A Tale Magnolious: The Adventures of an Orphan, Her Elephant, and Some Rather Unusual Seeds


The sign painted along the wagon’s side read THE MERRYTHOUGHT WINDOWSHOP.

Nitty stepped closer, and again a glitter of green flashed. She traced it to a small open pouch full of the strangest objects she’d ever seen. Shaped like question marks no bigger than a fingernail, they were the greenest sight in town. Maybe in the whole county—or state, for that matter. Their bright hue was so cheerful, so incandescent, that Nitty had the urge to climb into the pouch with them.

Her heart reached out to them, rising snugly and pleasantly into her throat. Being inside that pouch would be like being in a proper jungle—a jungle so full up with trees and plants that she could wrap herself in hammocks of leaves and weave herself a home of vines. Nothing would be brown in that jungle. Even dirt and rocks would grow lovely, fuzzy moss.

“I know that look, girl.” The tinker—mostly hidden by a threadbare cloak—leaned out over the window. Nitty couldn’t see the eyes appraising her, but she felt them spinning her stomach like a whirligig. The voice inside the hood echoed like water over stones. “That’s a hungry look,” it continued. A knotted hand passed over the pouch. “If it’s food you’re after, I have none to offer.”

“I don’t want food,” Nitty blurted. She had wanted it, badly, only a minute before, but now . . . She couldn’t take her eyes from the green glow of the pouch. “That there in the pouch—”

“These?” The tinker’s eyes glittered from the cloak’s shadows. “These are seeds. They came from the very first garden on earth. The one that grew before anything else. Before people or animals.” The tinker leaned closer. “Before hate and cruelty, before kindness was forgotten. Back when there was only love. And hope. Before time itself.”

“There wasn’t any such garden,” Nitty scoffed.

The tinker smiled, a smile that despite its toothlessness was strangely buoyant. “Oh, but there was, and it was greener than spring grass after a rain, so green that being in the garden was like sitting inside an emerald. It held every dream and every promise of what could be, of what the world wanted to become.” The tinker’s voice was lullaby soft now, and Nitty felt it again, the urge to be sitting in the midst of that green.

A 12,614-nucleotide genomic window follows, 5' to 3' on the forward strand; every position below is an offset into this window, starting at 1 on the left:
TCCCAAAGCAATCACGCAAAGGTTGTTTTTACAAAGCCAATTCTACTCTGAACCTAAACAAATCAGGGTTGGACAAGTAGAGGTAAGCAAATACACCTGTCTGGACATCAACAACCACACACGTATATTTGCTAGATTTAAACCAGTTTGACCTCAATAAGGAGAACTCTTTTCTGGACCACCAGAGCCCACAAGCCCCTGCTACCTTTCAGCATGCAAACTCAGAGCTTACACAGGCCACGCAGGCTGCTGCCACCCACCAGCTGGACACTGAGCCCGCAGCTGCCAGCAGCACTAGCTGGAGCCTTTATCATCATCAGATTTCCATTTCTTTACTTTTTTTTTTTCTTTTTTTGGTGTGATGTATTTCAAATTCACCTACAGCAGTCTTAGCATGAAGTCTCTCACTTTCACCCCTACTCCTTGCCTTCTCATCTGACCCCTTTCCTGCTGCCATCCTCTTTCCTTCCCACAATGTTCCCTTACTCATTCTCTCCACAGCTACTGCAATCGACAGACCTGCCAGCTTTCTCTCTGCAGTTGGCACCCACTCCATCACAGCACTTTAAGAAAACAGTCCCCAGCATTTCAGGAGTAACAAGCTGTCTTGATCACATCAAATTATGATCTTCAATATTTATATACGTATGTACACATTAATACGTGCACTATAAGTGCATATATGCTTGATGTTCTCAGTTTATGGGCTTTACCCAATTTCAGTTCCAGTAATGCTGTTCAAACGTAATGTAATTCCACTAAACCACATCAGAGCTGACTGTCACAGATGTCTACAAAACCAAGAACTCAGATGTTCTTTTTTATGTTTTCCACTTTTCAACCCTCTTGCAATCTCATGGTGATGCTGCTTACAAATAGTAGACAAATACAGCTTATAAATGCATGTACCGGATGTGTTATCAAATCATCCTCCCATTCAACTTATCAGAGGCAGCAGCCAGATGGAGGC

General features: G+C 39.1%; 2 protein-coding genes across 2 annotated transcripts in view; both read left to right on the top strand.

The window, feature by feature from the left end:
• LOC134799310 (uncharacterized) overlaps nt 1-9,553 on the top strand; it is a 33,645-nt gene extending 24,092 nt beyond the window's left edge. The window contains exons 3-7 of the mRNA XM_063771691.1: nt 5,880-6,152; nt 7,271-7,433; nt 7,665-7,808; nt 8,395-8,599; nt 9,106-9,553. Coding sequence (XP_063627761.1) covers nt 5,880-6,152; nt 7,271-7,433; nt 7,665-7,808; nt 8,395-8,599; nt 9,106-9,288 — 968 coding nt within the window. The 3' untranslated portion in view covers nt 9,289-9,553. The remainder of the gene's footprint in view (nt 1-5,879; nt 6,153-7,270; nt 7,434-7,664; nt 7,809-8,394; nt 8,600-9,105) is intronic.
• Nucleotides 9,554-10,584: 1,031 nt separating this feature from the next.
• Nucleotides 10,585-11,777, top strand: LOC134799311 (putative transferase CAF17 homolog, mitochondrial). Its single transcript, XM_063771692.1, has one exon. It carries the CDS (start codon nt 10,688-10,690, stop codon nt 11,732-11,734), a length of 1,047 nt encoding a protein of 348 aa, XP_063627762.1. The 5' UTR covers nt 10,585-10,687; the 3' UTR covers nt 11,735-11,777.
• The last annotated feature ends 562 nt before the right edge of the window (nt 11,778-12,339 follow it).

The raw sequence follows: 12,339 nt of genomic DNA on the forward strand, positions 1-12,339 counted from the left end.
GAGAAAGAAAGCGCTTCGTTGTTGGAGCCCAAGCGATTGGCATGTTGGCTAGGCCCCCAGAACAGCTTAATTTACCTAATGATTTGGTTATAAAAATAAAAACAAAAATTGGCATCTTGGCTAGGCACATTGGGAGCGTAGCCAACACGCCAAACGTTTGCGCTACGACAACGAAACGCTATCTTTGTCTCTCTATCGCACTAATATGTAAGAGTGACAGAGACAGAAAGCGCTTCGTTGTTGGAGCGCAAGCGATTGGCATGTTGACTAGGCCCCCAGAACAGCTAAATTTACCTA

“How much? For the seeds?”

The tinker huffed. “You can’t afford them. Few people can.”

“But . . . what do they grow?” She couldn’t stop staring at the shimmering pods. The longer she stared, the more they looked like they were quivering in the pouch, wanting to be free.

With a crooked finger, the tinker beckoned her closer. “That, girl, depends on the farmer. What do you need them to grow?”

….Nitty felt the tinker’s hooded gaze, and wanted to be out from under it. She lifted her chin and fixed the tinker with a glare. “I don’t need anything.”

The tinker straightened with a crowlike cackle. “Ah, but you do. More than you know.”


A Tale Magnolious: The Adventures of an Orphan, Her Elephant, and Some Rather Unusual Seeds

By Suzanne Nelson

Published by Random House Children's Books

ISBN 978-1-9848-3174-3

Ages 8-12

Nitty Luce is an orphan–and a thief. Magnolious is an elephant–and a fugitive. When the two misfits come face to face in the middle of a blinding dust storm, they form an immediate bond.

But with Nitty hiding a stolen pouch of gleaming green seeds and Mag mere moments from being hanged, the two don’t have much time to get to know each other. Escaping into the storm, they end up on a barren farm in Fortune’s Bluff, a town withered by a decade of dust storms. While most would be deterred by the farm’s curmudgeonly owner, Windle Homes, Nitty sees past his harsh exterior. She promises to bring the farm back to life–with the help of Mag and those little green seeds.

Soon enough, Nitty and Mag are harvesting their first crop, and they’re quickly the talk of the town. But as the townspeople become hopeful, the Mayor Neezer Snollygost becomes suspicious.

Will Nitty and Mag be able to save Fortune’s Bluff and make a new, safe home for themselves? Doing so might just take a miracle…

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Suzanne Nelson believes in magic and mystery, especially since the "magic" of creativity helped her become a children's book author. A house she once lived in was haunted by the ghosts of an 18th-century farmer and his dog. Her children called them "The Gray Man and the Gray Dog." Luckily, the ghosts were friendly, although they liked to make the lights flicker out in the basement when they were feeling mischievous. Suzanne is the author of over a dozen books for middle-grade readers, including A Tale Magnolious: The Adventures of an Orphan, Her Elephant, and Some Rather Unusual Seeds, as well as the Cake Pop Crush foodie series. She haunts the town of Ridgefield, CT, along with her ghoulish family and weredog, Sadie. You can learn more about her at Follow her on Facebook or Instagram @suzannenelsonbooks, or on Twitter @snelsonbooks.